If the Dow Jones Transportation Average is anything to go by, the trucking industry hasn’t been a sector that has aroused much confidence in 2015. Year-to-date, the index is down -3.6%, a victim of constant gyration between a 9,200-point ceiling and a support line at 8,600 that is begging to be threatened. Werner Enterprises Inc. (NASDAQ:WERN) is hoping to change investors’ minds about the industry, or at least that’s what RBC Capital Markets believes. Their analysts recently upgraded Werner from “Sector Perform” to “Outperform,” indicative of potential upside for the transportation carrier.
Other analysts, such as Jason Seidl of Cowen and Company, have voiced their support of sector names. Although the technical challenges of the market have been acknowledged, — namely, the sideways trading — there are rational reasons to be bullish. Critical to the optimism is the strong U.S. dollar, which tends to reduce diesel costs and thereby offer a cheaper alternative to long-distance transport via railroad. In addition, Avondale Partners chief market strategist Donald Broughton noted that due to the mostly domestic business conducted by American transport carriers, they are insulated from international currency fluctuations, and therefore, less likely to suffer a trade-off from the effects of monetary policy. Tellingly, Mr. Broughton also recommends Werner as a sector stock pick.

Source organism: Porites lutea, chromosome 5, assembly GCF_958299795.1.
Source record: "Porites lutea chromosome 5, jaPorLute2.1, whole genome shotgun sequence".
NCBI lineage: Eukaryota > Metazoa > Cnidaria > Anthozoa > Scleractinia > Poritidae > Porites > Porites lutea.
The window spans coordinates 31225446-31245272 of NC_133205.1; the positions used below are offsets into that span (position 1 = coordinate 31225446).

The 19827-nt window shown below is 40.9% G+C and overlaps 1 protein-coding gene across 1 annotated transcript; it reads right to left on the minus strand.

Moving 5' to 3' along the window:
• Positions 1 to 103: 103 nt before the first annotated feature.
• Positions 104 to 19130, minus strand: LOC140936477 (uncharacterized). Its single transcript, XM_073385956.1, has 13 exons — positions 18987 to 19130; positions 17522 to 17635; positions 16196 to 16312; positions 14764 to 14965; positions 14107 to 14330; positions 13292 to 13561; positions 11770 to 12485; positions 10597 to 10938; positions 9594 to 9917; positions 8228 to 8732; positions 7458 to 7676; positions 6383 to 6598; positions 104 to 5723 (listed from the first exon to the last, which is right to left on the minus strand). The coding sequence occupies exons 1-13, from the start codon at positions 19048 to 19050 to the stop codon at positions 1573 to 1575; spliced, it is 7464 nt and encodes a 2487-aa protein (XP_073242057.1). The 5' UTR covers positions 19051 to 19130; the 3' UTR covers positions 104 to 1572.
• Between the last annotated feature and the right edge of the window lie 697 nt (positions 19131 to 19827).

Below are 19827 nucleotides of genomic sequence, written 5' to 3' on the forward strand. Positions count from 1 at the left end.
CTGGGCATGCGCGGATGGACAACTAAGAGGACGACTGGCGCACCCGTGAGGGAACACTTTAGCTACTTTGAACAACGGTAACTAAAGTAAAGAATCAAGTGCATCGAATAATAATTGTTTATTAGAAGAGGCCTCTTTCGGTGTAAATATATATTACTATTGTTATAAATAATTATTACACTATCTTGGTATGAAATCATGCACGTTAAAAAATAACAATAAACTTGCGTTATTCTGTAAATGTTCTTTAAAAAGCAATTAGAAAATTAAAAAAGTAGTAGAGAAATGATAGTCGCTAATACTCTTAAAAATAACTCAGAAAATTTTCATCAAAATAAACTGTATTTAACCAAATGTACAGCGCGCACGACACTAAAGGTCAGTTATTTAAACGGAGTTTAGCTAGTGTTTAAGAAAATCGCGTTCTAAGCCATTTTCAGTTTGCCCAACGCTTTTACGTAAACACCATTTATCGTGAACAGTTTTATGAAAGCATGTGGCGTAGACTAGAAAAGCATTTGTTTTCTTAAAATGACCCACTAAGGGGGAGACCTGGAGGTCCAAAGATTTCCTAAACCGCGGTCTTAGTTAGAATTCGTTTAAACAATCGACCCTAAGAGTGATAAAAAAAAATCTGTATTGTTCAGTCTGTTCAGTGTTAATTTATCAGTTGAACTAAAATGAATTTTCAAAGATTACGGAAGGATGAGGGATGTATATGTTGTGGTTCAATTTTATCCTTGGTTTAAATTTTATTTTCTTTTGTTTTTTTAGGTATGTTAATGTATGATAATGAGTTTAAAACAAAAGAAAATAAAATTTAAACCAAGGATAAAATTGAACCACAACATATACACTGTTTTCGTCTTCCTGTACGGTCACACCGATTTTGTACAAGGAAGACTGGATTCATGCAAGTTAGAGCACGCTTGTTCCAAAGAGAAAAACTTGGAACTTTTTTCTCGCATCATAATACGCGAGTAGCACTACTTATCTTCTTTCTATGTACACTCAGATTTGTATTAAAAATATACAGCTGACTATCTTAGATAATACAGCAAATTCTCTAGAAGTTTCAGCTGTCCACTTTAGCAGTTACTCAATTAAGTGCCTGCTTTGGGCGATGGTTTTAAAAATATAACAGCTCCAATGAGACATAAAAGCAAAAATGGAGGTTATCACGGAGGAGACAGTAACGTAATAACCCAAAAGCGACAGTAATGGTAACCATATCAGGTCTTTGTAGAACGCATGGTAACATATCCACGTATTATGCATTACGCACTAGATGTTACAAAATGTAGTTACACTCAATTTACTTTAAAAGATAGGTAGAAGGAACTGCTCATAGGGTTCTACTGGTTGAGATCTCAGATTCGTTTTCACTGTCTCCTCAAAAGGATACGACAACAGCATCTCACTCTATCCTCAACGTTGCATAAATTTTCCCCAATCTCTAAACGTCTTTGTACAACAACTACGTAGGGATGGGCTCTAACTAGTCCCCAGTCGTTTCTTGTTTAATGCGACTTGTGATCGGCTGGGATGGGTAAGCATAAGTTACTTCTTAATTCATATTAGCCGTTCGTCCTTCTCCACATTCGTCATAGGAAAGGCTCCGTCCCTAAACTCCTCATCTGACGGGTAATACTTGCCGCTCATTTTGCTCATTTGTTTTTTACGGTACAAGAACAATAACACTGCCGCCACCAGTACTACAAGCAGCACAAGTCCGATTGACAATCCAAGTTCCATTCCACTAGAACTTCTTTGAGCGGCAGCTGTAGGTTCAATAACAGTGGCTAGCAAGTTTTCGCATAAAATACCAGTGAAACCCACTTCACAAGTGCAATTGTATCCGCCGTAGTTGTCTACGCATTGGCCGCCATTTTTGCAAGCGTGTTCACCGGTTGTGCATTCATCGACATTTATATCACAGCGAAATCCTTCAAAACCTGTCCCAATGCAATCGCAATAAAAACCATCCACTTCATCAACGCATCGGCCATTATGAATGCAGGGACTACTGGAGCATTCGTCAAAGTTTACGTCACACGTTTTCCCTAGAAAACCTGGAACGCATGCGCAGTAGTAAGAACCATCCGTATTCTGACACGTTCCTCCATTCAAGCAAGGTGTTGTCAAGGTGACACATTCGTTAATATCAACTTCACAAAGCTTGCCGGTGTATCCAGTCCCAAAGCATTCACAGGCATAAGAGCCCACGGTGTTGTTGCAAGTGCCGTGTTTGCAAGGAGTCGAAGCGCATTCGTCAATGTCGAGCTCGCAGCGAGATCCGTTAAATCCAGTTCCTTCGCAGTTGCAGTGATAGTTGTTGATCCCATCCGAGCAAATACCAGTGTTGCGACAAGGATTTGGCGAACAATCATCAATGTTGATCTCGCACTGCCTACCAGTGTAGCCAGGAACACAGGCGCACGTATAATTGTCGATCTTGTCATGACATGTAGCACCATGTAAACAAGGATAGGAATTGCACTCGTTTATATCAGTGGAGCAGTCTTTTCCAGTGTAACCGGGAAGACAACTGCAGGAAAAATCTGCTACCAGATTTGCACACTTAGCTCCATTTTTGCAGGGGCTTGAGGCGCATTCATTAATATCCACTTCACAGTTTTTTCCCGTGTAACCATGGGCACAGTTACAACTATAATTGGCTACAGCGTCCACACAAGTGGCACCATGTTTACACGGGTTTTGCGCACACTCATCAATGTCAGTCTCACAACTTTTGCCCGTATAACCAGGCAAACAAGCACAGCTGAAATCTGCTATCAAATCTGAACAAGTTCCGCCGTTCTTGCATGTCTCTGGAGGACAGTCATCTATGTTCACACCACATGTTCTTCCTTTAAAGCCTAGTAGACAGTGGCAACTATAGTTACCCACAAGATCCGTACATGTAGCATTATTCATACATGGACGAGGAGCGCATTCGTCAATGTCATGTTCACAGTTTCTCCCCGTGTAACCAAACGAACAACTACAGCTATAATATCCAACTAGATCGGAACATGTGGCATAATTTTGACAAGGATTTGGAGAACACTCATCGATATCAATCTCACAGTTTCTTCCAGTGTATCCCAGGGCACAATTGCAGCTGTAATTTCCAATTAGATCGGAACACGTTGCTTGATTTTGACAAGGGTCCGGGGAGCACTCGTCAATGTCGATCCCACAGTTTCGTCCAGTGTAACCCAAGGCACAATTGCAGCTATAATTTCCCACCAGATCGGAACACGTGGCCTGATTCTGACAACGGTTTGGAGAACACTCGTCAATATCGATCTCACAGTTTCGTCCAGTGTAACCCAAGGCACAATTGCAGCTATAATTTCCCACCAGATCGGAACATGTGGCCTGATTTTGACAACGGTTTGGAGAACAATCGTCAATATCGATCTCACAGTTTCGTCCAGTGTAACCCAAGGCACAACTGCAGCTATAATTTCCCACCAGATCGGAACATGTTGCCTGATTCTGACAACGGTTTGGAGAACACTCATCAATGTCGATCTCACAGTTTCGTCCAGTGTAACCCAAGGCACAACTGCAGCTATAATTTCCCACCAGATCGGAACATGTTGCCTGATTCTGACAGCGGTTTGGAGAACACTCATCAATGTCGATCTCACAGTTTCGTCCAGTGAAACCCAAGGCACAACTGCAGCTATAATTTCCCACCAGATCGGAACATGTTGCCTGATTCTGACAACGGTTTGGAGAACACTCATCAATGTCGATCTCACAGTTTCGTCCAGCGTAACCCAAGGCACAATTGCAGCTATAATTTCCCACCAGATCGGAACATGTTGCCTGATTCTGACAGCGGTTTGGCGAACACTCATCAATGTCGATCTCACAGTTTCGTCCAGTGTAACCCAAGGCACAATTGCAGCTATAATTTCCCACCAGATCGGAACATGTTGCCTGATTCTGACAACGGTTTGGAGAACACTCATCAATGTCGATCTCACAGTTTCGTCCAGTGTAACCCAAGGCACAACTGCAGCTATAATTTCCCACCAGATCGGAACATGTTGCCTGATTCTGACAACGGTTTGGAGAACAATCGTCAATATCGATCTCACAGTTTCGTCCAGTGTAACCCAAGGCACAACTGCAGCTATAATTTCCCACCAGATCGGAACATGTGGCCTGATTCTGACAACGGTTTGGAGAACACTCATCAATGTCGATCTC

But can an individual company from a market that has demonstrably shown itself to be choppy in the best of circumstances be trusted? Statistically, the answer is yes, and a resounding one at that. Over the past 90 days, Werner shares’ average performance is 3.02%. Using this number as a control, and based upon data collected since the company’s initial public offering, there is a high degree of probability — over 72% — that over the next three months, shares will be trading higher.
The flip-side to the favorable odds — at least from a bullish investors’ perspective — is that the average returns aren’t particularly great: roughly 11%. This means that by the second week of July, WERN shares will likely trade hands at around $34.88. However, the 27.50% chance of losing in the trade is associated with an average loss of only -5.38%. Essentially, the reward is twice as much as the risk, and the probability of winning is 2.6-times greater than losing.
Perhaps the strongest sticking point about Werner shares is its lack of volume and “sex appeal.” Although it provides high odds for success, the average returns are somewhat small. For those seeking greater leverage through options contracts, the available calls and puts are extremely limited. For example, the September 18 $35 call options may have a chance of being in the money, given the probability of a $34.88 valuation by July. But the next lowest call is the $30 strike, which carries a hefty premium.
But for those that could do away with market drama, Werner likely holds the ticket to longer term profitability.